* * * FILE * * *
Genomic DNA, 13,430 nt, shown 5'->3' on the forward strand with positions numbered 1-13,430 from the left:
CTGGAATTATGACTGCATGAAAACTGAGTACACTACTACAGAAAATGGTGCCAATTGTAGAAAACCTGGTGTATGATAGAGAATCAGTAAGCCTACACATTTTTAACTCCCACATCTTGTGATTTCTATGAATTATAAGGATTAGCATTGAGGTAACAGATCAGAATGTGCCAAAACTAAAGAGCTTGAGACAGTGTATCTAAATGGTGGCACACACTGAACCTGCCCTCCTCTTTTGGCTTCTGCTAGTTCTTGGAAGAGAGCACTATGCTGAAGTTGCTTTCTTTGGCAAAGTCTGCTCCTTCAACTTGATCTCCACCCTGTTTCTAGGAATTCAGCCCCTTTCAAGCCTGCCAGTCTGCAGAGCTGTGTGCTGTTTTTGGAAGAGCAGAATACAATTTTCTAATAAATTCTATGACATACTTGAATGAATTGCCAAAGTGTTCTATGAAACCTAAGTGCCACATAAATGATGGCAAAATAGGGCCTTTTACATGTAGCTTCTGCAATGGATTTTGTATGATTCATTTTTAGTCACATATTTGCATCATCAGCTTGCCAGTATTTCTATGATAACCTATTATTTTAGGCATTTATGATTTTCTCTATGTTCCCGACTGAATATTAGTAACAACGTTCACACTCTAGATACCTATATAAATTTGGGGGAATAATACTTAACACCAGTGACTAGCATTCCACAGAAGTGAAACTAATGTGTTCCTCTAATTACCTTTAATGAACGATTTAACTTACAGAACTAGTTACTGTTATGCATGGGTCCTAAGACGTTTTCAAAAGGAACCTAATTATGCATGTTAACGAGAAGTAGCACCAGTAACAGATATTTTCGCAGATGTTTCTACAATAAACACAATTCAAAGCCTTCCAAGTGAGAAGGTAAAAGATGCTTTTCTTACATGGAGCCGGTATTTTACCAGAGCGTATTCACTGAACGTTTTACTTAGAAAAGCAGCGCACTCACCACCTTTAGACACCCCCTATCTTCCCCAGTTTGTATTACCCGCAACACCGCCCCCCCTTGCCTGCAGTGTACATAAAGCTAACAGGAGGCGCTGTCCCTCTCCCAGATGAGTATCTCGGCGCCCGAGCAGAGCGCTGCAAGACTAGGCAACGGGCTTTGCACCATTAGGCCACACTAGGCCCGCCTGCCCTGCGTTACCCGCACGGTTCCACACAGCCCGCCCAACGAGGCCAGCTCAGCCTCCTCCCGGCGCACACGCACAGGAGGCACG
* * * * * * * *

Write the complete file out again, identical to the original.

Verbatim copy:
Genomic DNA, 13,430 nt, shown 5'->3' on the forward strand with positions numbered 1-13,430 from the left:
CTGGAATTATGACTGCATGAAAACTGAGTACACTACTACAGAAAATGGTGCCAATTGTAGAAAACCTGGTGTATGATAGAGAATCAGTAAGCCTACACATTTTTAACTCCCACATCTTGTGATTTCTATGAATTATAAGGATTAGCATTGAGGTAACAGATCAGAATGTGCCAAAACTAAAGAGCTTGAGACAGTGTATCTAAATGGTGGCACACACTGAACCTGCCCTCCTCTTTTGGCTTCTGCTAGTTCTTGGAAGAGAGCACTATGCTGAAGTTGCTTTCTTTGGCAAAGTCTGCTCCTTCAACTTGATCTCCACCCTGTTTCTAGGAATTCAGCCCCTTTCAAGCCTGCCAGTCTGCAGAGCTGTGTGCTGTTTTTGGAAGAGCAGAATACAATTTTCTAATAAATTCTATGACATACTTGAATGAATTGCCAAAGTGTTCTATGAAACCTAAGTGCCACATAAATGATGGCAAAATAGGGCCTTTTACATGTAGCTTCTGCAATGGATTTTGTATGATTCATTTTTAGTCACATATTTGCATCATCAGCTTGCCAGTATTTCTATGATAACCTATTATTTTAGGCATTTATGATTTTCTCTATGTTCCCGACTGAATATTAGTAACAACGTTCACACTCTAGATACCTATATAAATTTGGGGGAATAATACTTAACACCAGTGACTAGCATTCCACAGAAGTGAAACTAATGTGTTCCTCTAATTACCTTTAATGAACGATTTAACTTACAGAACTAGTTACTGTTATGCATGGGTCCTAAGACGTTTTCAAAAGGAACCTAATTATGCATGTTAACGAGAAGTAGCACCAGTAACAGATATTTTCGCAGATGTTTCTACAATAAACACAATTCAAAGCCTTCCAAGTGAGAAGGTAAAAGATGCTTTTCTTACATGGAGCCGGTATTTTACCAGAGCGTATTCACTGAACGTTTTACTTAGAAAAGCAGCGCACTCACCACCTTTAGACACCCCCTATCTTCCCCAGTTTGTATTACCCGCAACACCGCCCCCCCTTGCCTGCAGTGTACATAAAGCTAACAGGAGGCGCTGTCCCTCTCCCAGATGAGTATCTCGGCGCCCGAGCAGAGCGCTGCAAGACTAGGCAACGGGCTTTGCACCATTAGGCCACACTAGGCCCGCCTGCCCTGCGTTACCCGCACGGTTCCACACAGCCCGCCCAACGAGGCCAGCTCAGCCTCCTCCCGGCGCACACGCACAGGAGGCACG